If you’ve been interested in German sparkling wines in recent years, then it’s almost guaranteed that you’ve had the sparkling wines from Griesel in your glass at some point. What Niko Brandner puts there on the bottle is incredibly good. And there was or is also a bottle of apple sparkling wine in the range at Griesel. This traditionally belongs to Hessen and helps to quench Niko Brandner’s love of experimentation. And it is precisely this passion for fruit sparkling wines that is now being expanded under the Von Wiesen label. The idea is to process fruit from organic farms in the region or from traditional meadow orchards into sparkling wine with the same care given to grapes. There is quite an interesting assortment with apple and currant, apple and hops or quince sparkling wine. All tasted and we liked all of them. But today we have two other representatives in the glass. In January, I always try to present drinks with less alcohol or even completely alcohol-free alternatives and these two bottles fit perfectly. We try a non-alcoholic bottle of Quince and Verbena and a bottle of Apple Brut from 2018.
The Verbena and Quince is two-thirds herbal verbena tea. To this is added about one-third direct quince juice and three percent juice obtained from lactic acid fermentation of celeriac. Plus a little lemon juice and hops. On paper, that reads pretty wild at first. Apple Brut is simpler to describe. It is made entirely from regional apple varieties that are fermented spontaneously and then left on the yeast for at least 24 months without fining or filtration before being disgorged. Yes, you read correctly. 24 months. That is more than many sparkling wines get. At least in Germany they would be required to have at least 9 months.
But we start alcohol-free. The nose is full of herbs, you can smell the quince, some seaweed, forest honey and black tea. It all seems quite tart and it’s the same in the mouth. But there’s also an amazing depth to the flavor. The fizz is a bit reminiscent of the herbs in Almdudler, and there’s always some fruit hiding behind the tartness. I think the fermented celery juice in particular contributes neatly to the depth and complexity. Of all the non-alcoholic bubbly alternatives, I can’t think of one right now that felt so dry and that I found delicious. I wouldn’t put an easy-drinking sticker on the bottle now, but this is certainly one of the most exciting and best non-alcoholic alternatives we’ve had in the glass. It’s a real discovery and one that, with the right pairing, should probably work great with food, too. But to what exactly I still have to find out. I look forward to that experimentation.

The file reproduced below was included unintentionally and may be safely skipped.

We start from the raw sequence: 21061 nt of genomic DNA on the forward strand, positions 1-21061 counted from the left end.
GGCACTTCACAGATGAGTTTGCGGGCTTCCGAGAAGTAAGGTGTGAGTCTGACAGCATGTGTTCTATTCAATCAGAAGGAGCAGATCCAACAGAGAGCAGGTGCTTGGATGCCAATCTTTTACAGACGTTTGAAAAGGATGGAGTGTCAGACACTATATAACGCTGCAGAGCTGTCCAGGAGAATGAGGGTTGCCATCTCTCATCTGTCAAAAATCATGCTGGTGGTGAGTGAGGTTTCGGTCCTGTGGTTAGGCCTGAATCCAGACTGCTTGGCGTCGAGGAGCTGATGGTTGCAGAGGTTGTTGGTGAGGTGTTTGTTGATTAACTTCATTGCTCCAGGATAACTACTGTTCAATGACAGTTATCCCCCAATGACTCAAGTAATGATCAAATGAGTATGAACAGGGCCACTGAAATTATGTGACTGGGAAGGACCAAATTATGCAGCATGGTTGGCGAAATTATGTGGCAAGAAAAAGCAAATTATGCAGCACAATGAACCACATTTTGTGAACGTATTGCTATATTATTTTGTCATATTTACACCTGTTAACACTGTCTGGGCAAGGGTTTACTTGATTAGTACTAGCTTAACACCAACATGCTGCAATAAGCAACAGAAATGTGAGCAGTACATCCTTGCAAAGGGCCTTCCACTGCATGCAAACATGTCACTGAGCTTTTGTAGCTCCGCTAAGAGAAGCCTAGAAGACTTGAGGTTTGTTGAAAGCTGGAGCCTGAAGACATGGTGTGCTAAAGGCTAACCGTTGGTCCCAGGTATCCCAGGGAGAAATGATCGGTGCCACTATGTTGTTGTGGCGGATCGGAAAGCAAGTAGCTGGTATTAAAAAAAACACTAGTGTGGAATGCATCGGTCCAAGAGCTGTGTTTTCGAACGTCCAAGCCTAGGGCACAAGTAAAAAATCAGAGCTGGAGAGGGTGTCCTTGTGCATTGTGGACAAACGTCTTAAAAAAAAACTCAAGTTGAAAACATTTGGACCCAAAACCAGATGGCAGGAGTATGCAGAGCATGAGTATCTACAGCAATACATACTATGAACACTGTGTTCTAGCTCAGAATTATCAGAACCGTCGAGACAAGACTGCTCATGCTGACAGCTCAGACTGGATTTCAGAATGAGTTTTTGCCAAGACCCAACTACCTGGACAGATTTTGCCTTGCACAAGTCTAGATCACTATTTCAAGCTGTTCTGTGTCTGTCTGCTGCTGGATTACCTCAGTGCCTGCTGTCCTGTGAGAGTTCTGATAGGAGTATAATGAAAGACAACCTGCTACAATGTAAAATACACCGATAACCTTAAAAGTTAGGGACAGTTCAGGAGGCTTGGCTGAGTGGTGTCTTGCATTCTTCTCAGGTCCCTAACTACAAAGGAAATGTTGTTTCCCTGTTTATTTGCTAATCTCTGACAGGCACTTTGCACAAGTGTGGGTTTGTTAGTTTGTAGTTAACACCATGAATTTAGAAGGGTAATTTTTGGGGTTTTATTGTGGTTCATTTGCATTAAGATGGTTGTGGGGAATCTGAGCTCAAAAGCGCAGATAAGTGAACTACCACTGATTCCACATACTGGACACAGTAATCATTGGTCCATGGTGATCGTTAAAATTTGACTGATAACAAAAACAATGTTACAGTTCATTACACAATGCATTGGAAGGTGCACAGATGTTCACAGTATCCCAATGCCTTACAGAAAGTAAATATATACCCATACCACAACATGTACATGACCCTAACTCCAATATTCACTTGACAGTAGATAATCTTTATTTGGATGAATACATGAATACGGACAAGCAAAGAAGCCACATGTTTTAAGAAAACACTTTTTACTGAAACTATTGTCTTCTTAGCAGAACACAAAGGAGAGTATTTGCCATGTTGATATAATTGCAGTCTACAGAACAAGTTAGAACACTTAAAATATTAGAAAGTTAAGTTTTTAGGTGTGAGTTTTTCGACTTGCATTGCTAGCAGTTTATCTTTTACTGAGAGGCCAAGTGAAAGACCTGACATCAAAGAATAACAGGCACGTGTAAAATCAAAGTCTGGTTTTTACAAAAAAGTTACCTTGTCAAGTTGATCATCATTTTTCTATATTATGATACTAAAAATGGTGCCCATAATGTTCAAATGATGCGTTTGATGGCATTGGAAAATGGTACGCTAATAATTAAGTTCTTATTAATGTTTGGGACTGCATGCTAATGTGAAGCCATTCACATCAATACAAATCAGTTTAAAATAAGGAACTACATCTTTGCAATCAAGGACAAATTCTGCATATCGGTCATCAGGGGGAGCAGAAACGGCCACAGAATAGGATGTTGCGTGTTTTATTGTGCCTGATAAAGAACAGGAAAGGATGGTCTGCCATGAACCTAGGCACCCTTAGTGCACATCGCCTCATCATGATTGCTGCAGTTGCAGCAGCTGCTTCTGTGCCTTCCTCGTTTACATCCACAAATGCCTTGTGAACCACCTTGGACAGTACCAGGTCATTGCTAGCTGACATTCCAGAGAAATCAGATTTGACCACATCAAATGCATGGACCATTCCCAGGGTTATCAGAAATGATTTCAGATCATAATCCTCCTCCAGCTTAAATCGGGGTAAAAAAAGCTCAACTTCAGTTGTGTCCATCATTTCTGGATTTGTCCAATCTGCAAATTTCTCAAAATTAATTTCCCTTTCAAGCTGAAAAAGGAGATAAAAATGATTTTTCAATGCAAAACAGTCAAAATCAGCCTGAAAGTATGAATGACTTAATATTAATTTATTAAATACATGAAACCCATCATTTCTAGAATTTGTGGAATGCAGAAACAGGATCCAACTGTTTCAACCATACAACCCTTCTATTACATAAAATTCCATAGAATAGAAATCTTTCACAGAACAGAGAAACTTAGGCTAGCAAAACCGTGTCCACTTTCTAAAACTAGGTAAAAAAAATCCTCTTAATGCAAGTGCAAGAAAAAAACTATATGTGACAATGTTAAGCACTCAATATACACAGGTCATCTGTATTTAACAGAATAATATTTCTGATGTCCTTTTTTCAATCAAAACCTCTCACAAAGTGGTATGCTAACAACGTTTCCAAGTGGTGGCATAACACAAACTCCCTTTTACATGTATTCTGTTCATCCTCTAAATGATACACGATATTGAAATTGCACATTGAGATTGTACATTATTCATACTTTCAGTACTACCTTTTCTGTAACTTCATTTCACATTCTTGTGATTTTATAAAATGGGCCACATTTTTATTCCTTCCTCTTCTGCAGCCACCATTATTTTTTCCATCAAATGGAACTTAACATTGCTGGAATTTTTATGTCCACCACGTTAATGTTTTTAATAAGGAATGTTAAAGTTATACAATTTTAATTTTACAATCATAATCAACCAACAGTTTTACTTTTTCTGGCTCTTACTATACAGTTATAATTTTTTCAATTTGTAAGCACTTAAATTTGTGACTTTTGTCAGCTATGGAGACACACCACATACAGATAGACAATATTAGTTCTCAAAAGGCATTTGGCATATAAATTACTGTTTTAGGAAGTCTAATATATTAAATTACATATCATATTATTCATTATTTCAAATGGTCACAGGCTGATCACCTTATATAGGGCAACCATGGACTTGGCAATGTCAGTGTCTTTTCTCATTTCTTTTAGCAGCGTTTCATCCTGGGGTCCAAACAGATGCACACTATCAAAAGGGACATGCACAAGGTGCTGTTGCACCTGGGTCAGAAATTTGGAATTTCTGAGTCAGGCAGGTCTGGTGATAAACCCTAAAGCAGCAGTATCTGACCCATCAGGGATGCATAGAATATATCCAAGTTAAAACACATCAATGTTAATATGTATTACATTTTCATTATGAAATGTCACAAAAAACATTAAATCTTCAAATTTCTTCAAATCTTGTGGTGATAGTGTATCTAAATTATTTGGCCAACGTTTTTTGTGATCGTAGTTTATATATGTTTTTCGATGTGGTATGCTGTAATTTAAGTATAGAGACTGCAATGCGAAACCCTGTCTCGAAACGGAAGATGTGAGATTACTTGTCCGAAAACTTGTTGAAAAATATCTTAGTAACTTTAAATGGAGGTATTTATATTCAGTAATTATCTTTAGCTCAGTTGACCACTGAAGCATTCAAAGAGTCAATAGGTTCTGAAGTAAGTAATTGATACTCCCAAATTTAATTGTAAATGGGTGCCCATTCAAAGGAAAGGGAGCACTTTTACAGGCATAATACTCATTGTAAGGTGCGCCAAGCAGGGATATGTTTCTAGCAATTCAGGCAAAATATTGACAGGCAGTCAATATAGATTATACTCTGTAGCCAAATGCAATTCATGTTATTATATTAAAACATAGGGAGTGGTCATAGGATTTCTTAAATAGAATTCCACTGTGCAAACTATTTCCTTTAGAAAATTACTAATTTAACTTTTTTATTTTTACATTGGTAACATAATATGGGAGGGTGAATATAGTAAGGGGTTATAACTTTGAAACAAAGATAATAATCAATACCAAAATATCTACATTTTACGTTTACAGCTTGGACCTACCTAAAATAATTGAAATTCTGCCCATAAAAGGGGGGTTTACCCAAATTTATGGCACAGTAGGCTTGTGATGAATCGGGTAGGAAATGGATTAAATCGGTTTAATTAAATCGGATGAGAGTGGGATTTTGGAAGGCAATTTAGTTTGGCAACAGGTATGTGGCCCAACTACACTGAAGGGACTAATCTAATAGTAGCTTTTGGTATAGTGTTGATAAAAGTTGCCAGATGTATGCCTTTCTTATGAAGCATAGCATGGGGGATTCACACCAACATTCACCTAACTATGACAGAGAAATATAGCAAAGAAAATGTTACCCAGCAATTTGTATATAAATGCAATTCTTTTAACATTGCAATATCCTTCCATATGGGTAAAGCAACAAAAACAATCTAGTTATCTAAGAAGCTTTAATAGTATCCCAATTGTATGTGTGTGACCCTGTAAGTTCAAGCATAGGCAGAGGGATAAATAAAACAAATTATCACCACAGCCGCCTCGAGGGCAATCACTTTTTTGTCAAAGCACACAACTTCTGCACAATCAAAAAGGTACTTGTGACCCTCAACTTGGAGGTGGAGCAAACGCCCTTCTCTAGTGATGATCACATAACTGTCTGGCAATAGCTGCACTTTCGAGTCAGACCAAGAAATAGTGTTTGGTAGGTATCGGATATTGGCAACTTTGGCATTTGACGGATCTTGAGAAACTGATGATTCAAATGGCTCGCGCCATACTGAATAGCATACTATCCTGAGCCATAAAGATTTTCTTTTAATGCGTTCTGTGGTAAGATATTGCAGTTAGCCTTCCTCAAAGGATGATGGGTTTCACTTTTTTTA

And the apple is off to a good start, too. The apple fruit is nice and clear and yet also quite tart on the nose. There are also notes of brioche and toasted walnuts. This is completely different from the Sidre we drank from Normandy two weeks ago. Somehow more serious, but somehow also significantly less charming because of it. I don’t even want to have to choose between the two. On the tongue there is a fair bit of pull complementing the fruit. The bubbles are really nice and you can tell by it, and also by the brioche and nutty notes, the time on the yeast. So time and care pay off even with sparkling wine made from fruit other than grapes. I’m definitely curious to see what else will happen at Von Wiesen. These two bottles are a treat.